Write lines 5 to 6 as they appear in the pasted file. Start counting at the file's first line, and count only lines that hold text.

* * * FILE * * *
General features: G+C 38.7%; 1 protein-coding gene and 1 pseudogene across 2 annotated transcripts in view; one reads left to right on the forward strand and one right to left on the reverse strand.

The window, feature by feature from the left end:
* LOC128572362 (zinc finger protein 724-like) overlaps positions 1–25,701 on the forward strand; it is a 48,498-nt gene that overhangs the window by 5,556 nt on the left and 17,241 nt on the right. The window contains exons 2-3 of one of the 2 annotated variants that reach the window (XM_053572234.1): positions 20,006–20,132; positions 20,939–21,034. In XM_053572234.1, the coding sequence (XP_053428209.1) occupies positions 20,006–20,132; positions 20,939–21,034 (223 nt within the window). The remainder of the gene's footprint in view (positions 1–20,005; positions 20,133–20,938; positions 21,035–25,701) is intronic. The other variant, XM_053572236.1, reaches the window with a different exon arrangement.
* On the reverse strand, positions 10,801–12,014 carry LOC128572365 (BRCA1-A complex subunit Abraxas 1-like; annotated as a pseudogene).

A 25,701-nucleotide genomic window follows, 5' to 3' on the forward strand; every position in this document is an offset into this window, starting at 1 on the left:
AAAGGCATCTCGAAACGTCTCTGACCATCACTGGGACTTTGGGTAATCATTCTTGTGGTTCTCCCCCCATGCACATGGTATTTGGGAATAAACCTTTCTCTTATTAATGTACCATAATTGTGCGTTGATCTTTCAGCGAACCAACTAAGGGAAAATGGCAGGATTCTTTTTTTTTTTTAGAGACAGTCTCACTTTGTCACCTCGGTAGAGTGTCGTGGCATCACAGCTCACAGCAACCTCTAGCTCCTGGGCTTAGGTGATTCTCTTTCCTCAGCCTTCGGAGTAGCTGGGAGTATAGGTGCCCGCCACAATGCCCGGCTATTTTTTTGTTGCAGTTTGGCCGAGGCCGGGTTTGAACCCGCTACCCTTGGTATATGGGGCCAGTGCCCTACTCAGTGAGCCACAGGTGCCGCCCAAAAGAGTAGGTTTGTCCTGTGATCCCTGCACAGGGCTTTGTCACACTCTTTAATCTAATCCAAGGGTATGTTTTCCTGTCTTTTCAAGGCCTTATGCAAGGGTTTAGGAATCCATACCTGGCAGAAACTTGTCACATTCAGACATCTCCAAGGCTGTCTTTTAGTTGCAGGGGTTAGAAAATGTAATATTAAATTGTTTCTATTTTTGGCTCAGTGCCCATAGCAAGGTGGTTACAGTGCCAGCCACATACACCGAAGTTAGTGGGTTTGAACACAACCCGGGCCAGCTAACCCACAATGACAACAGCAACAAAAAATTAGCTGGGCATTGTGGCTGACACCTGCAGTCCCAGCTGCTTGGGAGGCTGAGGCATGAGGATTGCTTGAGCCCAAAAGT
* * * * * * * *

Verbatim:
A 25,701-nucleotide genomic window follows, 5' to 3' on the forward strand; every position in this document is an offset into this window, starting at 1 on the left:
AAAGGCATCTCGAAACGTCTCTGACCATCACTGGGACTTTGGGTAATCATTCTTGTGGTTCTCCCCCCATGCACATGGTATTTGGGAATAAACCTTTCTCTTATTAATGTACCATAATTGTGCGTTGATCTTTCAGCGAACCAACTAAGGGAAAATGGCAGGATTCTTTTTTTTTTTTAGAGACAGTCTCACTTTGTCACCTCGGTAGAGTGTCGTGGCATCACAGCTCACAGCAACCTCTAGCTCCTGGGCTTAGGTGATTCTCTTTCCTCAGCCTTCGGAGTAGCTGGGAGTATAGGTGCCCGCCACAATGCCCGGCTATTTTTTTGTTGCAGTTTGGCCGAGGCCGGGTTTGAACCCGCTACCCTTGGTATATGGGGCCAGTGCCCTACTCAGTGAGCCACAGGTGCCGCCCAAAAGAGTAGGTTTGTCCTGTGATCCCTGCACAGGGCTTTGTCACACTCTTTAATCTAATCCAAGGGTATGTTTTCCTGTCTTTTCAAGGCCTTATGCAAGGGTTTAGGAATCCATACCTGGCAGAAACTTGTCACATTCAGACATCTCCAAGGCTGTCTTTTAGTTGCAGGGGTTAGAAAATGTAATATTAAATTGTTTCTATTTTTGGCTCAGTGCCCATAGCAAGGTGGTTACAGTGCCAGCCACATACACCGAAGTTAGTGGGTTTGAACACAACCCGGGCCAGCTAACCCACAATGACAACAGCAACAAAAAATTAGCTGGGCATTGTGGCTGACACCTGCAGTCCCAGCTGCTTGGGAGGCTGAGGCATGAGGATTGCTTGAGCCCAAAAGT